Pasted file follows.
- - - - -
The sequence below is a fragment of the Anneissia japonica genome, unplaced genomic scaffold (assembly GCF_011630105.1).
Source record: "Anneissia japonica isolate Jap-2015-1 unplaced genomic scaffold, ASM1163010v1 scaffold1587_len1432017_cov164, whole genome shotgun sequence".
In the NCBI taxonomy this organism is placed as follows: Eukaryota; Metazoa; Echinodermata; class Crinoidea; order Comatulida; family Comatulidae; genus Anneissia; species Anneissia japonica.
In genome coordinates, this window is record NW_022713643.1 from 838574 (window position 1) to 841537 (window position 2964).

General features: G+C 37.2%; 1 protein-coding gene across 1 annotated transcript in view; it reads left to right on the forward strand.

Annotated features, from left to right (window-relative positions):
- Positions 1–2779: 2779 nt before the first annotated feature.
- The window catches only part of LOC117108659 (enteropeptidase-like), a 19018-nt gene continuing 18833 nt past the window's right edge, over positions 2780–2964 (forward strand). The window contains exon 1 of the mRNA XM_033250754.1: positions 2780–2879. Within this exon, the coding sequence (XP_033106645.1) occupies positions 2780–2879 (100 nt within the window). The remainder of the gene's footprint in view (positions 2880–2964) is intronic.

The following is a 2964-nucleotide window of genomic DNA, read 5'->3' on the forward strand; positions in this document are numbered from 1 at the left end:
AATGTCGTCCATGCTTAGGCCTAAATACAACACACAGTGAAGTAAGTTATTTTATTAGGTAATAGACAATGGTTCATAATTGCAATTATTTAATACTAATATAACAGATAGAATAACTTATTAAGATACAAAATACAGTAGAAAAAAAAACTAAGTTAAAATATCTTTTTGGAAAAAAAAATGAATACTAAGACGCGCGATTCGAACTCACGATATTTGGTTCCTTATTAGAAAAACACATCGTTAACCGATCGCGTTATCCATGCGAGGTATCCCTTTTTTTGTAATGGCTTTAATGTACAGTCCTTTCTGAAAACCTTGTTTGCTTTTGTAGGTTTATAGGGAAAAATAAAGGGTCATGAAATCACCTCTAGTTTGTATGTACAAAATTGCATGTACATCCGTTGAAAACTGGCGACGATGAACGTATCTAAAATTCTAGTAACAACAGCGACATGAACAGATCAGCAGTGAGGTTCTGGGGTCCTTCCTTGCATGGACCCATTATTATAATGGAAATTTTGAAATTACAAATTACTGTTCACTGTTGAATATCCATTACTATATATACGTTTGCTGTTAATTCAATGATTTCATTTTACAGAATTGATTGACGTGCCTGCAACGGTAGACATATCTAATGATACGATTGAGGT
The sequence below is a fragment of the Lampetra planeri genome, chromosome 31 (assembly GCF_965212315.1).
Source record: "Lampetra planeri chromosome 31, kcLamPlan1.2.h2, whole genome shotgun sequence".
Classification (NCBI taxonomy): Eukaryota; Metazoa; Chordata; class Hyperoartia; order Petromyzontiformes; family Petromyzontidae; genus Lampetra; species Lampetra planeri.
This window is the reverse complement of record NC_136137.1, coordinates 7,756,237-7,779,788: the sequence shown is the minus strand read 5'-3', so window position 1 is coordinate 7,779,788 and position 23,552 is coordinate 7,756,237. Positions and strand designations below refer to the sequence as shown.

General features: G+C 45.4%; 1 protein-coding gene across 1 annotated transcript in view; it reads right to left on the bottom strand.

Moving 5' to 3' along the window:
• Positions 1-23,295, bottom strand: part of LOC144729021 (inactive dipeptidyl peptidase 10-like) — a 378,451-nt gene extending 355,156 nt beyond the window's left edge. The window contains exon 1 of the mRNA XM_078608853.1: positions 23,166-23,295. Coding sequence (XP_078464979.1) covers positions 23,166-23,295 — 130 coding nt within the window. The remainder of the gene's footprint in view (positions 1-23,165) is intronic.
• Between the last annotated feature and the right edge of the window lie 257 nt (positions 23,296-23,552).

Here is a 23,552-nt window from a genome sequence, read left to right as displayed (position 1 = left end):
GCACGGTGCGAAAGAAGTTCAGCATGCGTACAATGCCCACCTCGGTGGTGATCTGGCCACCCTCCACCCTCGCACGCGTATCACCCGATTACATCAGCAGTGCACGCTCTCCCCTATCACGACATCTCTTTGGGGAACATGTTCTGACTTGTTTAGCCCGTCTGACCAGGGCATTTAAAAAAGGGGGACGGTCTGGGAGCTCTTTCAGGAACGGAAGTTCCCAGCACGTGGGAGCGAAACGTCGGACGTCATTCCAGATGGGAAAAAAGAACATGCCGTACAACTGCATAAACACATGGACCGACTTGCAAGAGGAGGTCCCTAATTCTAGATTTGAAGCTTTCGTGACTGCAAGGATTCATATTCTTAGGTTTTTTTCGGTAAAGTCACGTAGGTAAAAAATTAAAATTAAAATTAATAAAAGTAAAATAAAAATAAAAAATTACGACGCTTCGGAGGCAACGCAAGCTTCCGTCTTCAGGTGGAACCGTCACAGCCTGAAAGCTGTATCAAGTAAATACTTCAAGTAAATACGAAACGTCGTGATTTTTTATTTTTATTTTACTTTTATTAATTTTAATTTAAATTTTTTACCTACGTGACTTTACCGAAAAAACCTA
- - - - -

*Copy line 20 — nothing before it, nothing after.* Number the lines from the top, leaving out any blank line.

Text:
GCACGGTGCGAAAGAAGTTCAGCATGCGTACAATGCCCACCTCGGTGGTGATCTGGCCACCCTCCACCCTCGCACGCGTATCACCCGATTACATCAGCAGTGCACGCTCTCCCCTATCACGACATCTCTTTGGGGAACATGTTCTGACTTGTTTAGCCCGTCTGACCAGGGCATTTAAAAAAGGGGGACGGTCTGGGAGCTCTTTCAGGAACGGAAGTTCCCAGCACGTGGGAGCGAAACGTCGGACGTCATTCCAGATGGGAAAAAAGAACATGCCGTACAACTGCATAAACACATGGACCGACTTGCAAGAGGAGGTCCCTAATTCTAGATTTGAAGCTTTCGTGACTGCAAGGATTCATATTCTTAGGTTTTTTTCGGTAAAGTCACGTAGGTAAAAAATTAAAATTAAAATTAATAAAAGTAAAATAAAAATAAAAAATTACGACGCTTCGGAGGCAACGCAAGCTTCCGTCTTCAGGTGGAACCGTCACAGCCTGAAAGCTGTATCAAGTAAATACTTCAAGTAAATACGAAACGTCGTGATTTTTTATTTTTATTTTACTTTTATTAATTTTAATTTAAATTTTTTACCTACGTGACTTTACCGAAAAAACCTA